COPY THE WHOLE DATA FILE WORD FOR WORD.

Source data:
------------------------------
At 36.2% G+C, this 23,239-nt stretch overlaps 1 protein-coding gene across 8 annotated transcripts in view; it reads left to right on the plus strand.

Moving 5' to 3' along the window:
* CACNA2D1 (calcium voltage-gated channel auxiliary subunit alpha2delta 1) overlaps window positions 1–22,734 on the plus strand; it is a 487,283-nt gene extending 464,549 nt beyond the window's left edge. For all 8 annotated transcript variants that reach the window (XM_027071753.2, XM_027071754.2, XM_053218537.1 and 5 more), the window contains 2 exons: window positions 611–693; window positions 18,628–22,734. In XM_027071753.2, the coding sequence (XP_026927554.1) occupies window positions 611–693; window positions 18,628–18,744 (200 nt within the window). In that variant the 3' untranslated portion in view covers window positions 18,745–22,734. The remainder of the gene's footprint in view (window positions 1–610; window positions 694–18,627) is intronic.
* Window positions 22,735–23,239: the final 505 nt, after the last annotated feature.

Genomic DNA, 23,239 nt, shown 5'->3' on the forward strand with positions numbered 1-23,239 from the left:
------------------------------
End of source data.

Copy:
At 36.2% G+C, this 23,239-nt stretch overlaps 1 protein-coding gene across 8 annotated transcripts in view; it reads left to right on the plus strand.

Moving 5' to 3' along the window:
* CACNA2D1 (calcium voltage-gated channel auxiliary subunit alpha2delta 1) overlaps window positions 1–22,734 on the plus strand; it is a 487,283-nt gene extending 464,549 nt beyond the window's left edge. For all 8 annotated transcript variants that reach the window (XM_027071753.2, XM_027071754.2, XM_053218537.1 and 5 more), the window contains 2 exons: window positions 611–693; window positions 18,628–22,734. In XM_027071753.2, the coding sequence (XP_026927554.1) occupies window positions 611–693; window positions 18,628–18,744 (200 nt within the window). In that variant the 3' untranslated portion in view covers window positions 18,745–22,734. The remainder of the gene's footprint in view (window positions 1–610; window positions 694–18,627) is intronic.
* Window positions 22,735–23,239: the final 505 nt, after the last annotated feature.

Genomic DNA, 23,239 nt, shown 5'->3' on the forward strand with positions numbered 1-23,239 from the left: